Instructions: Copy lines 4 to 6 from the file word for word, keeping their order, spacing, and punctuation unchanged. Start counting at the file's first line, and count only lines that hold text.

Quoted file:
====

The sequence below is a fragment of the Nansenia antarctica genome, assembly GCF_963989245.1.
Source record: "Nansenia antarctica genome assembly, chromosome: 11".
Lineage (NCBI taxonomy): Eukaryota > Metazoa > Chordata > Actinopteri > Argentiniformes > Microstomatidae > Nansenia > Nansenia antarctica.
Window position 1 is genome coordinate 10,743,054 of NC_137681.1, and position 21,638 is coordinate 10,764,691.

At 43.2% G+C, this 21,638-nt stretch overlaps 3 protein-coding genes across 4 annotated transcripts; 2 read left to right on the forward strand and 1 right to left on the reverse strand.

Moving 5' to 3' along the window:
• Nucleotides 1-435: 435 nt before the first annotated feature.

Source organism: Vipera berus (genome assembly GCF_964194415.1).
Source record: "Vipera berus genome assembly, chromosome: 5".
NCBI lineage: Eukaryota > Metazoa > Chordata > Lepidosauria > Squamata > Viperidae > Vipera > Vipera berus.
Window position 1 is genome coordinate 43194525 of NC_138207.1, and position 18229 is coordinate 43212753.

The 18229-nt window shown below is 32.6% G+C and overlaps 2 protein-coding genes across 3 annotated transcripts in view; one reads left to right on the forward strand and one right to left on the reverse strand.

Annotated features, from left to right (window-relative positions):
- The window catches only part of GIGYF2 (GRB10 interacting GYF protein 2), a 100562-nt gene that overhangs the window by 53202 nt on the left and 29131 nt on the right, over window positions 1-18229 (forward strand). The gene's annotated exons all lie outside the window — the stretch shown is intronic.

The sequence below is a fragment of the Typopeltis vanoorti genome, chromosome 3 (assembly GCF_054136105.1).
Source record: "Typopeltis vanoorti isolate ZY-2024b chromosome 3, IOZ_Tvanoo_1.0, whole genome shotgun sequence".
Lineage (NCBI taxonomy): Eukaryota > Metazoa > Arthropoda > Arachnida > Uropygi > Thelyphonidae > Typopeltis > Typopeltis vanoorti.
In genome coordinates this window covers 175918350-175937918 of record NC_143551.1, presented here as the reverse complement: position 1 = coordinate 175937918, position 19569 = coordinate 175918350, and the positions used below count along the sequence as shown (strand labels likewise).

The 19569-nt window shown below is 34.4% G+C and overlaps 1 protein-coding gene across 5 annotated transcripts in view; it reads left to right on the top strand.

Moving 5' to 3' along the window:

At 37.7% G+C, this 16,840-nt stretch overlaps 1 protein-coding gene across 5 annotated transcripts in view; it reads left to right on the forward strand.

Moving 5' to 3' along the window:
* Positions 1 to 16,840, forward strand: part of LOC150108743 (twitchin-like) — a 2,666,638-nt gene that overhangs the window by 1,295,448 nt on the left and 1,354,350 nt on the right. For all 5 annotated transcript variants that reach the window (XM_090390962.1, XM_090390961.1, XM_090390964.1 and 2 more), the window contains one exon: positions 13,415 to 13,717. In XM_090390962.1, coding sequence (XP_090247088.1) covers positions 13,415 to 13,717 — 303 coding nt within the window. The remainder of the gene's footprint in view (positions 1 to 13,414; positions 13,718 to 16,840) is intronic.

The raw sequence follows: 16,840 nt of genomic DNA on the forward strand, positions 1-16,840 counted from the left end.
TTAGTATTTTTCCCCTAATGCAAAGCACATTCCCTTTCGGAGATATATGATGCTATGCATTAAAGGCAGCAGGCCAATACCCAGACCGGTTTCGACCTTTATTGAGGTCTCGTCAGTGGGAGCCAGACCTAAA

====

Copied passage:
Window position 1 is genome coordinate 10,743,054 of NC_137681.1, and position 21,638 is coordinate 10,764,691.

At 43.2% G+C, this 21,638-nt stretch overlaps 3 protein-coding genes across 4 annotated transcripts; 2 read left to right on the forward strand and 1 right to left on the reverse strand.

Moving 5' to 3' along the window: